The best places for street photography are areas of Chicago with heavy foot traffic. Though known for being a tourist trap, I decided Navy Pier would be my best bet in terms of making a high concentration of images in a small area. My choice would pay off. It was a visual smorgasbord of interesting scenes, however, the image featured above was probably the most memorable. At first glance, these women seemed to be doing nothing out of the ordinary. Upon noticing one of them was barefoot, I knew I had to circle back around to get a shot. The afternoon sun was incredibly bright, which meant they had no way of noticing me as I got down on one knee to make this intimate photograph. Upon seeing the negative a few days later, I knew I'd captured a wonderfully authentic moment.
After hours of walking around the Loop, I decided to head back down Michigan Avenue one last time before the sun went down. It was a chilly day in mid-March, but I was probably the happiest man in the entire city. For whatever reason, I was seeing street scenes moments before they happened, and this one was no different. These two men were shielding themselves from the fierce winds outside the famous Allsaints when I noticed how cool (and cold) they looked. I noticed one of them had a pack of Marlboros in their hand, which meant they were going to light up at any moment. As soon as the guy in the black jacket lit his cigarette, I backtracked, aimed, and fired. As long as I didn't damage or lose the film on my way home, I knew this would be a keeper. And it was.
Into the Fray
This 35mm photograph features the Hancock building as seen from Michigan Avenue near Wacker Drive. The crowd of people on either side of the street are headed towards the Chicago River to see it dyed green for St. Patrick's Day. Because the degree of difficulty wasn't particularly high, I mentally dismissed this photograph. Upon closer inspection months later, I realized it was an exceptionally sharp, interesting photograph of downtown Chicago during the St. Patrick's Day parade. (Most unusual was the fact that the Hancock building was rendered partially invisible by the fog.)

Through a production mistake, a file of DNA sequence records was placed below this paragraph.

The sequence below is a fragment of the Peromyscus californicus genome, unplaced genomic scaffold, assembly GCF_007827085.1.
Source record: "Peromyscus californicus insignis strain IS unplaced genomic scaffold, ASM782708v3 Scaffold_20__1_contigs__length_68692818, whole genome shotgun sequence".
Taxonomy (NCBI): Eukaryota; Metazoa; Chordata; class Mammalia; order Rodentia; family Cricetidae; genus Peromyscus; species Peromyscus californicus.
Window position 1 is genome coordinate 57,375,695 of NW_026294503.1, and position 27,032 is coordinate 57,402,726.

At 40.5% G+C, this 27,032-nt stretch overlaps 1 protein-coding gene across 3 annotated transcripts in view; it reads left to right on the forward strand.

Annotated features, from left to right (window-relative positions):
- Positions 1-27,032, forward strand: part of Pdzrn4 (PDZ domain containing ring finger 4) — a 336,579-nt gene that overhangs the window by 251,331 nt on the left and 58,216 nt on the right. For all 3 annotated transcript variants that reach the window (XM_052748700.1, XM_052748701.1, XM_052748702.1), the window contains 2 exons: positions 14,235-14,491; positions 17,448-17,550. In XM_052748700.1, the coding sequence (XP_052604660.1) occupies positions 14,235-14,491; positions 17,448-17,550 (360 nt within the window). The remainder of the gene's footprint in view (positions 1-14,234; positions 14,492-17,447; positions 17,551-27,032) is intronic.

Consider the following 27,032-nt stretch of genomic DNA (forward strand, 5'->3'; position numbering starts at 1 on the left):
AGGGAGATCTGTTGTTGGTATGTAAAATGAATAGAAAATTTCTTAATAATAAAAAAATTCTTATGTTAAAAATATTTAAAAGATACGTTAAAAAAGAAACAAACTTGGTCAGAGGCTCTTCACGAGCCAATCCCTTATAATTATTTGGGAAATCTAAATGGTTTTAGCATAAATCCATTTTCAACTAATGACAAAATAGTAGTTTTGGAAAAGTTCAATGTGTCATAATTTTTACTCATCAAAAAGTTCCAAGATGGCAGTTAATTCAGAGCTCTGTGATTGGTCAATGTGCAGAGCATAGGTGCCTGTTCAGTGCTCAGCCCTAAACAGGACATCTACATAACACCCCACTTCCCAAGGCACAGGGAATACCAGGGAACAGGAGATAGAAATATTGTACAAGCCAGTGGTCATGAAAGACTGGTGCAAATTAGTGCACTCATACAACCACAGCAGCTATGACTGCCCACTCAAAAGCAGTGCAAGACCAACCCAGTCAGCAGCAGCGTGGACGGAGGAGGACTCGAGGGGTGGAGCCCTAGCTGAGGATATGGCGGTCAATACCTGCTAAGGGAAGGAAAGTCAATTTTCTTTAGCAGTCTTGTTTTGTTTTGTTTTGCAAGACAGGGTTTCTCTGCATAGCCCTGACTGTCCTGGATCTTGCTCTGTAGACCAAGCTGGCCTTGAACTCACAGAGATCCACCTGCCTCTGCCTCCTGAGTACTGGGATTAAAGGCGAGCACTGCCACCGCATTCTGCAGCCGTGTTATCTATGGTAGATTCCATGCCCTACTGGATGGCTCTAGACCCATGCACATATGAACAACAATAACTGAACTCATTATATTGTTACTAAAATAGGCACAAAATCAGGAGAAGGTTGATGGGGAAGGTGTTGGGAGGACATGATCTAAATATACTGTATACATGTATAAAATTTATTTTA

This 35mm black and white street photograph features North State Street and the Chicago Theatre as seen from the Randolph/Wabash elevated train station.
Brickbats & Fire Escapes
Making 35mm street photographs in Chicago is what I do best. On this particular day, however, I managed to get five exceptional shots on the same roll of Fuji Superia 400 film. This one might have been the most difficult because the scene was almost impossible to meter. Bright sunlight on the far end of the alley and heavy shadows in the front. Luckily, I knew the settings for this kind of shot by heart - f/5.6, 1/60 sec, ISO 400 film pushed to 800. I quickly dialed my camera in to those settings and waited for the man to walk into the right part of the frame.
This 35mm photograph was made on a cold but sunny November afternoon. I remember this because the sunset that day was incredibly beautiful. Shortly after the sun fell below the horizon, I noticed the Rock River had a beautiful Sky and Alice blue patina. Because I didn't want to waste a 35mm exposure on anything too vanilla, I looked around for something to juxtapose and that's when I saw these beautiful tree branches hanging over the river. I stepped out onto a small rock formation, dialed in the right settings, held my breath, and fired.